Wednesday, January 17, 2018

Burke High School students create graphic novels with the help of Charleston County Public Libraries

Find them in the library's archives

Posted by Connelly Hardaway on Wed, Jan 17, 2018 at 11:25 AM

click to enlarge Sophomores at Burke High School used 'Things Fall Apart' as a jumping off point for their graphic novel project, which addresses civil rights suppression. - PROVIDED
  • Provided
  • Sophomores at Burke High School used 'Things Fall Apart' as a jumping off point for their graphic novel project, which addresses civil rights suppression.
Sophomore students at Burke High School are currently completing a special project that highlights the topic of civil rights suppression around the world. If that sounds like a huge undertaking, well, it is. With the help of Charleston County Public Library staff members, students are creating graphic historical novels based on Chinua Achebe's Things Fall Apart.

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In case you slept through high school English class, Things Fall Apart is the story of Okonkwo, a man who sees the traditions of his people being eroded by white missionaries and government officials. Burke English and Social Studies students used the context of the novel to develop their own stories about how political oppression has affected other marginalized groups throughout history. 

CCPL staff members helped students find the necessary historical evidence and first-person accounts to develop their stories: CCPL's archivist Katie Gray taught students research skills; Sam Tyson, the library's digital content coordinator, gave a lecture about interview techniques; and Rachel Hall, library assistant in the YA department, taught technical skills in graphic design and writing skills to help students with their storyboards.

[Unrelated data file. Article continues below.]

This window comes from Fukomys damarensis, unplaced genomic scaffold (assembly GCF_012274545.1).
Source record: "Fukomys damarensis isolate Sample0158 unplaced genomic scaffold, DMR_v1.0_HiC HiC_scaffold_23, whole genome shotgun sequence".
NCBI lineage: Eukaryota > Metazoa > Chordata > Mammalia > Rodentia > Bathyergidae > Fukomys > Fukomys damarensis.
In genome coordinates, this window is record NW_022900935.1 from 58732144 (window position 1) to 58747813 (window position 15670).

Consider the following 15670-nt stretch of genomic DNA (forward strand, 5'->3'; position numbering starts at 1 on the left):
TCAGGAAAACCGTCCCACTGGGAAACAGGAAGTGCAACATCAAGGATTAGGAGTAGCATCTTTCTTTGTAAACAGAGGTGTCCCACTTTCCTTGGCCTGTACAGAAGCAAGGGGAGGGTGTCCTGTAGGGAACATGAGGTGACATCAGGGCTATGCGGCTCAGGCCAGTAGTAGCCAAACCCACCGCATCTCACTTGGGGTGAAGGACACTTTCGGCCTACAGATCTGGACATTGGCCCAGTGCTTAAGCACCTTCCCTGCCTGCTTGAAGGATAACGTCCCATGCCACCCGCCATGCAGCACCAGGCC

Tomorrow, Thurs. Jan. 18, CCPL hosts the 75 Burke High School sophomores at the Main Branch for a tour of the archive and YA sections of the library, where they'll also sign up to receive their own library cards.

In a press release CCPL deputy director Darlene Jackson said, "The library is committed to sustaining our connection with Burke High School, which is served by our Main and John L. Dart branches. We continue working to strengthen that connection through outreach, library programs and partnered library projects involving students at the school."

Once Burke students complete their graphic novels, CCPL will have them printed, bound, and entered into the archive collection at the library. Learn more online at ccpl.org.

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